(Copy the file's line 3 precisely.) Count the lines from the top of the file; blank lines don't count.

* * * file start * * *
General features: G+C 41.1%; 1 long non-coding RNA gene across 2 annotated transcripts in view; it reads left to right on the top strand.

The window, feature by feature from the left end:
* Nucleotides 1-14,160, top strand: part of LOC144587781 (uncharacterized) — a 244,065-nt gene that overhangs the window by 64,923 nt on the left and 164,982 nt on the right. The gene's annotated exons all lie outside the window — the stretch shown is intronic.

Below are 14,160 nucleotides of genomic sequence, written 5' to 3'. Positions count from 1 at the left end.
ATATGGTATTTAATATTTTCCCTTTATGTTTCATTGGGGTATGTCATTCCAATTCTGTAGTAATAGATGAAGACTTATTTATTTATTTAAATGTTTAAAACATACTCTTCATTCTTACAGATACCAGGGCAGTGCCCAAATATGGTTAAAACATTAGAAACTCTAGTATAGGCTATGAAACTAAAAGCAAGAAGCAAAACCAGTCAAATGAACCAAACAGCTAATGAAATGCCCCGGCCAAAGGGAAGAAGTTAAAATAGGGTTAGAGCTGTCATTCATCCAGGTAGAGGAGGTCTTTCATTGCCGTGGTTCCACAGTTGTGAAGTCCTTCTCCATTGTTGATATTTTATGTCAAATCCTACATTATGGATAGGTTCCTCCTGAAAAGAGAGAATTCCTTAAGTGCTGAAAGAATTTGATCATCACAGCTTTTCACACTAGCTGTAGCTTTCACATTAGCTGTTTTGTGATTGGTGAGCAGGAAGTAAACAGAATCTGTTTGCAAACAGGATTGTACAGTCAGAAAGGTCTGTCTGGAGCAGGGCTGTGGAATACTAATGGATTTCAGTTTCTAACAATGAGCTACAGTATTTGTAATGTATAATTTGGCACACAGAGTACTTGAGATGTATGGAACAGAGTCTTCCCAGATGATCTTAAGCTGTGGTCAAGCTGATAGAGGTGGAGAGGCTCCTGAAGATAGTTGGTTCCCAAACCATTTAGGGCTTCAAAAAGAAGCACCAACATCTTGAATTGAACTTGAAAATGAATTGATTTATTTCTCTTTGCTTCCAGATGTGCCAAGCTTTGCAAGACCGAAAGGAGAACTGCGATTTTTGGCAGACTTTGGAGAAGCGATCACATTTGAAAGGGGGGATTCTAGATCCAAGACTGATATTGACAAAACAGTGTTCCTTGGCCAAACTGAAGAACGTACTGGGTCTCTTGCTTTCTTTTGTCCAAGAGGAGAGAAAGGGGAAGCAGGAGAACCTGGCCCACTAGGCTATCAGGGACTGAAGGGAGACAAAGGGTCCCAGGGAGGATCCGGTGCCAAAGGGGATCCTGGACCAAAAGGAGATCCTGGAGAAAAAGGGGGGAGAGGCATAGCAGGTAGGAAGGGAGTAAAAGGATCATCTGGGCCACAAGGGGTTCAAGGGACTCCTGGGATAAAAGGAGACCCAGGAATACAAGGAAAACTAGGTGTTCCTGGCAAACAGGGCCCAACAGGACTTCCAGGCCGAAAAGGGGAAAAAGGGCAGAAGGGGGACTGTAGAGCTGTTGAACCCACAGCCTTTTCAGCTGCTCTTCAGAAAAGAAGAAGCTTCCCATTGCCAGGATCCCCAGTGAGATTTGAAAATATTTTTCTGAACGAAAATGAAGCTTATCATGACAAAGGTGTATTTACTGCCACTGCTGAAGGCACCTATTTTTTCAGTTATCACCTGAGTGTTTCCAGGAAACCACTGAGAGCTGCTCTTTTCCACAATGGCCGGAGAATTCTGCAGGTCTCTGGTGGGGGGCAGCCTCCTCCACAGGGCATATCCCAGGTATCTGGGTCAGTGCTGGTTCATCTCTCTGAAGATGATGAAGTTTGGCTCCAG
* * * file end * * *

* Nucleotides 1-14,160, top strand: part of LOC144587781 (uncharacterized) — a 244,065-nt gene that overhangs the window by 64,923 nt on the left and 164,982 nt on the right. The gene's annotated exons all lie outside the window — the stretch shown is intronic.